Jorja was at her mom’s in less than a half hour and already deep in conversation and cleaning, when she remembered what Maureen had said when she called.
“Mom, what did you want me to get out of the attic?”
“Oh, yeah. That was why I called. When you get to the top of the stairs, there’s a cardboard box way over to the left. It’s got “LETTERS” wrote on it in black magic marker. Get that box and bring it down.”
Jorja climbed the dusty, dimly lit steps to the attic door. It looked as though there hadn’t been anybody up here in years. The attic door wasn’t locked, and she swung it open with little effort.
At least it’s not rusty or jammed.
As she flipped on the light switch, her eyes adjusted to the dim light and she could see that clutter covered the whole room. Instead of one cardboard box there were at least twenty, scattered in every direction.
Poor Mom. She’s forgotten what a mess it is up here…let’s see…a box marked “LETTERS”…
Jorja poked around for about fifteen minutes and finally located the box Maureen wanted. It looked like it was about to fall apart and you could barely see the lettering underneath the dust. Jorja picked it up carefully, and went back downstairs.
“I found it. But it doesn’t look like it’s gonna hold together much longer – have you got another plastic bin we can put this stuff in? What’s in it, anyway?”
“Those are all the letters you wrote to your Dad, Jorja. Every single one of them is in that box. He saved them all, and when he passed, I put them in the attic. I’ve just been waiting for the day I could pass them on to you. So, there they are, honey. Your Daddy kept them safe and sound, waiting on you.”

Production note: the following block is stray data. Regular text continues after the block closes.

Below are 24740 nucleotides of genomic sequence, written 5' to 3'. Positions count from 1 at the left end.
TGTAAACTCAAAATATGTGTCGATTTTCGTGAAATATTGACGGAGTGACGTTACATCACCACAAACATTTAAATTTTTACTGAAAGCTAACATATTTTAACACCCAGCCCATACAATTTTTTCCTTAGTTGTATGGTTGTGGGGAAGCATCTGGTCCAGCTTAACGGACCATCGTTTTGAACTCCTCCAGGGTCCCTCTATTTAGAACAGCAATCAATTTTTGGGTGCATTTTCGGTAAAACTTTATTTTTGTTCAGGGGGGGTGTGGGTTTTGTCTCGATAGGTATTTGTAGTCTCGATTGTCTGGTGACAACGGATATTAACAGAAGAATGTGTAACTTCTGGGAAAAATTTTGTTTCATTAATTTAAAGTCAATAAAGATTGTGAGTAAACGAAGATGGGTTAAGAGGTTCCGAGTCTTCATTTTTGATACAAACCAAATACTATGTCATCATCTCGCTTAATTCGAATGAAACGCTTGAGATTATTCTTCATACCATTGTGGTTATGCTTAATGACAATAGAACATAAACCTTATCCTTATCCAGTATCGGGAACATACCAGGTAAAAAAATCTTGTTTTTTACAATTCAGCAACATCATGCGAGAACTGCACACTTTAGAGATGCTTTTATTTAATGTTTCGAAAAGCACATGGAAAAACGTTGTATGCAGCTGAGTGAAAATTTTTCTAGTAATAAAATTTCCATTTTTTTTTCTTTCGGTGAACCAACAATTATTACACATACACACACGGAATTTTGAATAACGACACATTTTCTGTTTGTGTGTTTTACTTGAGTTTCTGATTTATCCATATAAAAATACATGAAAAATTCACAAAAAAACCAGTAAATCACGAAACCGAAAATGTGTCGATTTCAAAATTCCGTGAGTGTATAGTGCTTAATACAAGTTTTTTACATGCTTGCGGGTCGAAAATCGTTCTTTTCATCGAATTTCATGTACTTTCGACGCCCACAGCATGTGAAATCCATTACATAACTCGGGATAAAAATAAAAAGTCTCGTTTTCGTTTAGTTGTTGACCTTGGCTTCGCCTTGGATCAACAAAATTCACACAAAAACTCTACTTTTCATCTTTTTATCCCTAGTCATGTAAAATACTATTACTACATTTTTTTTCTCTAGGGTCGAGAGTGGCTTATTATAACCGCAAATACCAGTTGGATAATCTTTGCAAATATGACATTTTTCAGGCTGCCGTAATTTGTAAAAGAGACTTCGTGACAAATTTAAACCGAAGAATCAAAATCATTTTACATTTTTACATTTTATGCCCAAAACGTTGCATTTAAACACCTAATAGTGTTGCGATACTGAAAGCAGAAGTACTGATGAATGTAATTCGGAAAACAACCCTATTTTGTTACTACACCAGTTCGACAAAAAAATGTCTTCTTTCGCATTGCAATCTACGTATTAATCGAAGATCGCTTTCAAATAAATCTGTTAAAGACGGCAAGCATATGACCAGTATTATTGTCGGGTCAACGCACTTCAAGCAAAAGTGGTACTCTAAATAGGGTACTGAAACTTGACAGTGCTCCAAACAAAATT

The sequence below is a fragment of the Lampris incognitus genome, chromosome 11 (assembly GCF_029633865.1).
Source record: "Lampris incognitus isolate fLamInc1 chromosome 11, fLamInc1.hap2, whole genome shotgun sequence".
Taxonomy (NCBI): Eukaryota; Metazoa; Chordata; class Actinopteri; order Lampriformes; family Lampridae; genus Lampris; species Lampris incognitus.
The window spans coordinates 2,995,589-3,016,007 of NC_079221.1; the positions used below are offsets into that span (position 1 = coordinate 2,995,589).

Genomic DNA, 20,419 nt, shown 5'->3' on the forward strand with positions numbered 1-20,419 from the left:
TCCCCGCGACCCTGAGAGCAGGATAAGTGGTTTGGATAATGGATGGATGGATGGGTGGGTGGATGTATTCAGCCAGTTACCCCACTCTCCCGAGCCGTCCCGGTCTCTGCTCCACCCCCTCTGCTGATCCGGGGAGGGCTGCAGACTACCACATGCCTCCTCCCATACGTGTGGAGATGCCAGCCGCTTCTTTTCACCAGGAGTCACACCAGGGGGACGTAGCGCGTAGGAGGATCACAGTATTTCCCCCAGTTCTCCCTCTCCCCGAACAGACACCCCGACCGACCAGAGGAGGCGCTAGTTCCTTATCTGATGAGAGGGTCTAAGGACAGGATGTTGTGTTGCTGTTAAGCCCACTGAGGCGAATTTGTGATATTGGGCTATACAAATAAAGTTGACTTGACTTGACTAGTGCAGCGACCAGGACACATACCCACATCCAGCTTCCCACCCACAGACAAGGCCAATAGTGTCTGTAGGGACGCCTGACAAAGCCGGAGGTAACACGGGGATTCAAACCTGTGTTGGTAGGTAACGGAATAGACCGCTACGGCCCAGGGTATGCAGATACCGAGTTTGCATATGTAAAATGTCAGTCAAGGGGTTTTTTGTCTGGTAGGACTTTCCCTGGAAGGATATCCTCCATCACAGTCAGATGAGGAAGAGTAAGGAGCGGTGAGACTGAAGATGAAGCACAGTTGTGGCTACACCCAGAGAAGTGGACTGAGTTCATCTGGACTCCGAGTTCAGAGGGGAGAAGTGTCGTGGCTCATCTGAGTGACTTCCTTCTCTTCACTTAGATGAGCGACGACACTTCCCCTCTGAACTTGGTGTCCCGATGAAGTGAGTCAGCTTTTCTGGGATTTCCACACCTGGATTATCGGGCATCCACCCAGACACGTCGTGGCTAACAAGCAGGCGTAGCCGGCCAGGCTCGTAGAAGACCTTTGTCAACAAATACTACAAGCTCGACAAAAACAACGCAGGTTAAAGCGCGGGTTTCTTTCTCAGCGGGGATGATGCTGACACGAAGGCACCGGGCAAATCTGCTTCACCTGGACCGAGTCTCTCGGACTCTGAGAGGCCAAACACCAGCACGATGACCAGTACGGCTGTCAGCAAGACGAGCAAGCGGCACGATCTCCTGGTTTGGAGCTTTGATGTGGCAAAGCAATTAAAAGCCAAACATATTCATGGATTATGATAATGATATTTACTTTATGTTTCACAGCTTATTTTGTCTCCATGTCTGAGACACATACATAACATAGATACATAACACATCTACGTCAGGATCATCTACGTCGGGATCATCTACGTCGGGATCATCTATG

There were tears in Maureen’s eyes as she thought about Tom. Although it had been years since his passing, there was never a day she didn’t miss him and looking at the letters just brought fresh sorrow to her heart and her eyes.
“Oh, Momma.” Jorja too, was on the verge of tears. She hadn’t thought about the letters in years. She never dreamed her Dad kept any of them, much less all of them.
“He wanted you to have them, would have given them to you himself…if circumstances had been different. I wanted to wait til you came home. Really home and until you finally had a permanent place to put them. So, now they’re yours.”
“You know Jorja, me and your Daddy loved both you girls, but your Daddy always had a special feelin’ for you, thought you hung the moon…he missed you somethin’ fierce when you left. The co-op was never the same for him once you were gone. He still loved his job, don’t get me wrong, but the magic of going with you…well, that was over. Those letters lit him up every time one came in the mail. He’d read it over and over. Find something new to tell me every time he read over one.”
Jorja couldn’t stop the flow of tears at this point. Whether it was the thought of her Dad, the overwhelming weekend, or just the lonesomeness she knew her mother must have felt, or maybe all of it, she and Maureen shared a good cry for several minutes.
Then, as if a light switch went off, Maureen seemed to move on. Her next sentence was about the mess in the kitchen.
Jorja was caught completely off guard, once again, by the turn in the conversation and she wondered what was happening in her Mother’s head.
Something is not quite right with Mom. I just don’t know what.
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